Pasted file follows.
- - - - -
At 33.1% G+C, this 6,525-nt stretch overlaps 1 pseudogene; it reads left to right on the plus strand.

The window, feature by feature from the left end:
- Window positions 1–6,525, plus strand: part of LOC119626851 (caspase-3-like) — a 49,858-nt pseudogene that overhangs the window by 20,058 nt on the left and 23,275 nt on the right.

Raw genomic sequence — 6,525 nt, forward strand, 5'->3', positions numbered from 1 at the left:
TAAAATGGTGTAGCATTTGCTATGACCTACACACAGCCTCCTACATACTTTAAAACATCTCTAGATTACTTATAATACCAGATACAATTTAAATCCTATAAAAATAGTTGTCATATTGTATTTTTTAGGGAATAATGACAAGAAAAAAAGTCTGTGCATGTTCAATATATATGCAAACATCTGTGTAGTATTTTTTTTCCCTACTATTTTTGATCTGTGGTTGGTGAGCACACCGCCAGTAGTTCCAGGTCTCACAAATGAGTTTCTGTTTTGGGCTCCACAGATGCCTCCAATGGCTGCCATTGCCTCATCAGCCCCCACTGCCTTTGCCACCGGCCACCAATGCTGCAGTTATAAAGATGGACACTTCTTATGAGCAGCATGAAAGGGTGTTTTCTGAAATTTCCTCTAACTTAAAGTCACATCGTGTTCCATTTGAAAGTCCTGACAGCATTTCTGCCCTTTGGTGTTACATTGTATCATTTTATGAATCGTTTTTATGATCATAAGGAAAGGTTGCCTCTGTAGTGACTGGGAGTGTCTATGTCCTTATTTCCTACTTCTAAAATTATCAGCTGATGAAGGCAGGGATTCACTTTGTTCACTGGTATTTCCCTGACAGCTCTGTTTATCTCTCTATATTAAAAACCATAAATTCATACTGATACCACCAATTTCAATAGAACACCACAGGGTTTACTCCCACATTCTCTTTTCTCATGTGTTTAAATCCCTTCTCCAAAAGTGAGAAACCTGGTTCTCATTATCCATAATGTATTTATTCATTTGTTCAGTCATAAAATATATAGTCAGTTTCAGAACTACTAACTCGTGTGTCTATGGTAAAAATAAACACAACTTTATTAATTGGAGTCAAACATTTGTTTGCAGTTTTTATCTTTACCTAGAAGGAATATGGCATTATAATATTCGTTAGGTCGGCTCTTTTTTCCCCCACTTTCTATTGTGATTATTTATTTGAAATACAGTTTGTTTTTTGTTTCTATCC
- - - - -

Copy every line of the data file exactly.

At 33.1% G+C, this 6,525-nt stretch overlaps 1 pseudogene; it reads left to right on the plus strand.

The window, feature by feature from the left end:
- Window positions 1–6,525, plus strand: part of LOC119626851 (caspase-3-like) — a 49,858-nt pseudogene that overhangs the window by 20,058 nt on the left and 23,275 nt on the right.

Raw genomic sequence — 6,525 nt, forward strand, 5'->3', positions numbered from 1 at the left:
TAAAATGGTGTAGCATTTGCTATGACCTACACACAGCCTCCTACATACTTTAAAACATCTCTAGATTACTTATAATACCAGATACAATTTAAATCCTATAAAAATAGTTGTCATATTGTATTTTTTAGGGAATAATGACAAGAAAAAAAGTCTGTGCATGTTCAATATATATGCAAACATCTGTGTAGTATTTTTTTTCCCTACTATTTTTGATCTGTGGTTGGTGAGCACACCGCCAGTAGTTCCAGGTCTCACAAATGAGTTTCTGTTTTGGGCTCCACAGATGCCTCCAATGGCTGCCATTGCCTCATCAGCCCCCACTGCCTTTGCCACCGGCCACCAATGCTGCAGTTATAAAGATGGACACTTCTTATGAGCAGCATGAAAGGGTGTTTTCTGAAATTTCCTCTAACTTAAAGTCACATCGTGTTCCATTTGAAAGTCCTGACAGCATTTCTGCCCTTTGGTGTTACATTGTATCATTTTATGAATCGTTTTTATGATCATAAGGAAAGGTTGCCTCTGTAGTGACTGGGAGTGTCTATGTCCTTATTTCCTACTTCTAAAATTATCAGCTGATGAAGGCAGGGATTCACTTTGTTCACTGGTATTTCCCTGACAGCTCTGTTTATCTCTCTATATTAAAAACCATAAATTCATACTGATACCACCAATTTCAATAGAACACCACAGGGTTTACTCCCACATTCTCTTTTCTCATGTGTTTAAATCCCTTCTCCAAAAGTGAGAAACCTGGTTCTCATTATCCATAATGTATTTATTCATTTGTTCAGTCATAAAATATATAGTCAGTTTCAGAACTACTAACTCGTGTGTCTATGGTAAAAATAAACACAACTTTATTAATTGGAGTCAAACATTTGTTTGCAGTTTTTATCTTTACCTAGAAGGAATATGGCATTATAATATTCGTTAGGTCGGCTCTTTTTTCCCCCACTTTCTATTGTGATTATTTATTTGAAATACAGTTTGTTTTTTGTTTCTATCC